Wu Cheng'en (simplified Chinese: 吴承恩; traditional Chinese: 吳承恩; pinyin: Wú Chéng'ēn; Wade–Giles: Wu Ch'êng-ên, c. 1500–1582 or 1505–1580), courtesy name Ruzhong (汝忠), pen name "Sheyang Hermit", was a Chinese novelist and poet of the Ming Dynasty, and is considered to be the author of Journey to the West, one of the Four Great Classical Novels of Chinese literature.
Wu was born in Lianshui, in Jiangsu province, and later moved to nearby Huaian. Wu's father, Wu Rui, had had a good primary education and "shown an aptitude for study", but ultimately spent his life as an artisan because of his family's financial difficulties. Nevertheless, Wu Rui continued to "devote himself to literary pursuits", and as a child Wu acquired the same enthusiasm for literature—including classical literature, popular stories, and anecdotes.
He took the imperial examinations several times in attempt to become a mandarin, or imperial official, but never passed, and did not gain entry into the imperial university in Nanjing until middle age; after that he did become an official and had postings in both Beijing and Changxing County, but he did not enjoy his work, and eventually resigned, probably spending the rest of his life writing stories and poems in his hometown. During this time he became an accomplished writer, producing both poetry and prose, and became friends with several prominent contemporary writers. Wu remained poor throughout his life, however, and did not have any children; dissatisfied with the political climate of the time and with the corruption of the world, he spent much of his life as a hermit.
Journey to the West
Wu is now best known for being the author of Journey to the West. Wu is thought to have published the work in anonymity due to the social pressures at the time. At the time when Wu lived, there was a trend in Chinese literary circles to imitate the classical literature of the Qin, Han, and Tang dynasties, written in Classical Chinese; late in life, however, Wu went against this trend by writing the novel, Journey to the West in the vernacular tongue. Because of the ill repute of "vulgar" literature at the time, it is believed Wu published the novel anonymously. For over three centuries most of China remained unaware of its authorship, although the people of his hometown attributed the novel to him early on.
Still, the novel's authorship is debated. The novel was published anonymously in 1592, and Wu did not refer to the work in any other of his writings. However, in the early 20th century, Hu Shih and his students conducted textual analysis and research into Qing Dynasty records and suggested that Wu was the author. In his Introduction to Arthur Waley's abridgment, Monkey, Dr. Hu, then ambassador to the United States, reported that a 1625 gazetteer, a form of local history, from Wu's hometown claimed Wu as the author. Brown University China literature scholar David Lattimore summarized more recent thinking: "The Ambassador's confidence was quite unjustified. What the gazetteer says is that Wu wrote something called The Journey to the West. It mentions nothing about a novel. The work in question could have been any version of our story, or something else entirely." Translator W.J.F Jenner points out that although Wu had knowledge of Chinese bureaucracy and politics, the novel itself doesn't include any political details that "a fairly well-read commoner could not have known." Furthermore, it is unknown how much of the novel was created, and how much was simply compiled and edited, since much of the legend behind Journey to the West already existed in folk tales. Anthony Yu, in his introduction to his translation of the entire novel, states that the identity of the author, as with so many other major works of Chinese fiction, "remains unclear" but that Wu remains "the most likely" author.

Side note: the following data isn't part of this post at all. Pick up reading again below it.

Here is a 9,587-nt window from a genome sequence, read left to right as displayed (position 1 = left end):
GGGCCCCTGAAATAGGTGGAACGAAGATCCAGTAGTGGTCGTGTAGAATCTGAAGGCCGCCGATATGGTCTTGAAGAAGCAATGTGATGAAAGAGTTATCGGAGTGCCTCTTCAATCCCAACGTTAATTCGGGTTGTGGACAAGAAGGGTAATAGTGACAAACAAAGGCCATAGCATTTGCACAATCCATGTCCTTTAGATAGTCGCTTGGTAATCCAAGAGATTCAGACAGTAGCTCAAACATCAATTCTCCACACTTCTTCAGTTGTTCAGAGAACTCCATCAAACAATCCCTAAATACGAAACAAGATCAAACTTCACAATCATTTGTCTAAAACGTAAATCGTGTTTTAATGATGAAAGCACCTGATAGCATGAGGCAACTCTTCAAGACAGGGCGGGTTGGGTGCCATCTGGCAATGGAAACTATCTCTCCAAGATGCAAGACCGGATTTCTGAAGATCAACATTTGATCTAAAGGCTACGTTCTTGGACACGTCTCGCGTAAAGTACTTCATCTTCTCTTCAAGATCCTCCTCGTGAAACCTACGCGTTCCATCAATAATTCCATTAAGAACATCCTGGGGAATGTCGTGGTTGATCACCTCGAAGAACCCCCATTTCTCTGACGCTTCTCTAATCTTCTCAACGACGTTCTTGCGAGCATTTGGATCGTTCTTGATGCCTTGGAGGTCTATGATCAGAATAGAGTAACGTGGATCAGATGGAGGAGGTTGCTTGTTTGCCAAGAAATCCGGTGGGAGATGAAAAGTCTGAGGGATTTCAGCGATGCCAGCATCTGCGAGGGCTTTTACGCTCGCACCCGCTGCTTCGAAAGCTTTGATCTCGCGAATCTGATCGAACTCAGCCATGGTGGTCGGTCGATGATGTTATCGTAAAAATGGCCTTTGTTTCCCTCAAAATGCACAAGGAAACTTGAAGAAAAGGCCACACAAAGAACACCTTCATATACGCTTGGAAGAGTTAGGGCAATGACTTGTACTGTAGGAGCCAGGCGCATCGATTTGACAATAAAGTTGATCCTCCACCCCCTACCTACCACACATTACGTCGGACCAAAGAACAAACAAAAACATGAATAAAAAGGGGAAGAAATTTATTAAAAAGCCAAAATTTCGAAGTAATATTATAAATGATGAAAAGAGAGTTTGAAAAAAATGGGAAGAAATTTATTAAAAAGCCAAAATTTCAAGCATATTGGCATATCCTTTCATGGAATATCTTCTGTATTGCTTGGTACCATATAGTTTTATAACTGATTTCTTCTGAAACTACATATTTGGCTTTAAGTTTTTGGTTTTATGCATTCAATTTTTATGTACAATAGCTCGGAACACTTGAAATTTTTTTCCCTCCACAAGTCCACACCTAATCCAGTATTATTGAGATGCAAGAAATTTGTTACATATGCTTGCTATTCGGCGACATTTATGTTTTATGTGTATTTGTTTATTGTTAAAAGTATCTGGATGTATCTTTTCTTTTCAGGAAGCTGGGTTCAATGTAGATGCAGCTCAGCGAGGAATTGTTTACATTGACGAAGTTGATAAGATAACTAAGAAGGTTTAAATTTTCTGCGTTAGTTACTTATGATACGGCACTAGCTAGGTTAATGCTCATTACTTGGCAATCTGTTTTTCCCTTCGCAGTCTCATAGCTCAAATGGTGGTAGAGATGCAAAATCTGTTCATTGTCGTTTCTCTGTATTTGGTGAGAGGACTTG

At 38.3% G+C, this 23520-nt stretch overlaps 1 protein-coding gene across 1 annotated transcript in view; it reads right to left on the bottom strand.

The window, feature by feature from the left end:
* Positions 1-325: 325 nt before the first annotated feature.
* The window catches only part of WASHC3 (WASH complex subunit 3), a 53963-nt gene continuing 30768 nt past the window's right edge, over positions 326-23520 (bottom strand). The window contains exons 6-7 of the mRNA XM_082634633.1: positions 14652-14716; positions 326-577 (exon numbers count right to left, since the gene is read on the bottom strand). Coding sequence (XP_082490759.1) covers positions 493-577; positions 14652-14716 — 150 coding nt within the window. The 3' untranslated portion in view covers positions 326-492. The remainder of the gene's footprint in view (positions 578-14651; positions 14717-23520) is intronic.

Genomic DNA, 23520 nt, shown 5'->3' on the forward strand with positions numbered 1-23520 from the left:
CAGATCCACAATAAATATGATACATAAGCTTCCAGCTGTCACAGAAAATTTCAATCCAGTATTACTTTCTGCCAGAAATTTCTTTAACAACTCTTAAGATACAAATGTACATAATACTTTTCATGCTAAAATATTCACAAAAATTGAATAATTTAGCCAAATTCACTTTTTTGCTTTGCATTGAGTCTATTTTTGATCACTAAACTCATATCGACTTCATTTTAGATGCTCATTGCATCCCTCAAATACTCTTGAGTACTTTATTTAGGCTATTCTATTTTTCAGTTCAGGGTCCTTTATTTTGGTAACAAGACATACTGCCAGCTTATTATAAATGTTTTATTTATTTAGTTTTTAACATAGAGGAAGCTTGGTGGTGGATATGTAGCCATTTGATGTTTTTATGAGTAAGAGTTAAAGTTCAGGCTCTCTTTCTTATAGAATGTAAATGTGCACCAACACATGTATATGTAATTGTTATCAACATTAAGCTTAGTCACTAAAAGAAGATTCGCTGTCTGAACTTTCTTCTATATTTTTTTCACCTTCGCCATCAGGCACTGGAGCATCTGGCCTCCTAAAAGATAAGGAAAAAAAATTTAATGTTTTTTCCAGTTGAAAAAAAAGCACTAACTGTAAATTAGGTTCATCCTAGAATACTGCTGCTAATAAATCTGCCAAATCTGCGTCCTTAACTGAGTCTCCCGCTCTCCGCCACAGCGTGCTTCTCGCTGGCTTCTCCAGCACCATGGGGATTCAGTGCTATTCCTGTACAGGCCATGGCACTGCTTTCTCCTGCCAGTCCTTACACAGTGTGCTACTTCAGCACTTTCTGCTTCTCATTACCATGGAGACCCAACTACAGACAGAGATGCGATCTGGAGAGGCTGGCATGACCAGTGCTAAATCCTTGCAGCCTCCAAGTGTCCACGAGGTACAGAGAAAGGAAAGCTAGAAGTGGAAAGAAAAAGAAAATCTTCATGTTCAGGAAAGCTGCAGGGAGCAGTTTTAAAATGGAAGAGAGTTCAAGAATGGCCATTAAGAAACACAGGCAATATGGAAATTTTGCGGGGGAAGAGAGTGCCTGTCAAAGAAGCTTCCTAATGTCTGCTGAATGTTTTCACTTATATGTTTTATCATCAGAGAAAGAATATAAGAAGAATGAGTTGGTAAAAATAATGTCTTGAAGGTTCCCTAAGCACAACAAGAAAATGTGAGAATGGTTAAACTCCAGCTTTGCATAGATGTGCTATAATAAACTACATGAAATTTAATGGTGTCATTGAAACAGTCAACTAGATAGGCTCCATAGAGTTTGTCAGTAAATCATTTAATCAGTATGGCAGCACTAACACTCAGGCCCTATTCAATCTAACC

In addition to Journey to the West, Wu wrote numerous poems and stories (including the novel Yuding Animals, which includes a preface by Wu), although most have been lost. Some of his work survives because, after his death, a family member gathered as many manuscripts as he could find and compiled them into four volumes, entitled Remaining Manuscripts of Mr. Sheyang. Some of his poetry was included in contemporary anthologies such as A Digest of Ming Poetry and A Record of Ming Poetry.
Both his poetry and his prose have been described as "stubborn" and critical of society's corruption, and in one of his few surviving poems Wu describes himself as having a "defiant spirit. Wu's poetry focused on the expression of emotions, and for this reason his work has been compared to that of Li Bai, although even the poems that he published with his name attached still were not quite modeled on the classical styles (although they were not as "vulgar" as Journey to the West). In addition to using his writing to critique society, Wu also took pride in the worldly nature of his work, as opposed to the more fantastic writings of some contemporaries; in the preface to A Record of the Tripods of Emperor Yu (禹鼎志) he wrote, "My book does not just deal with the supernatural; it deals with the foibles of men too."
- Shi Changyu (1999). "Introduction." in trans. W.J.F. Jenner, Journey to the West, volume 1. Seventh Edition. Beijing: Foreign Languages Press. pp. 1–22.
- Waley, Arthur (1942). "Preface". Monkey. New York: Grove Press. pp. 7–8.
- Hu Shih (1942). "Introduction". Monkey. New York: Grove Press. pp. 1–5.
- Jenner, W.J.F. (1984). "Translator's Afterword." in trans. W.J.F. Jenner, Journey to the West, volume 4. Seventh Edition.
- "The Complete Monkey", New York Times March 6, 1983
- Anthony C. Yu, translated and edited, The Journey to the West Volume I (Chicago: University of Chicago Press, 1977), p. 16, 21.
- "www.renditions.org : Wu Cheng'en". Retrieved 18 February 2008.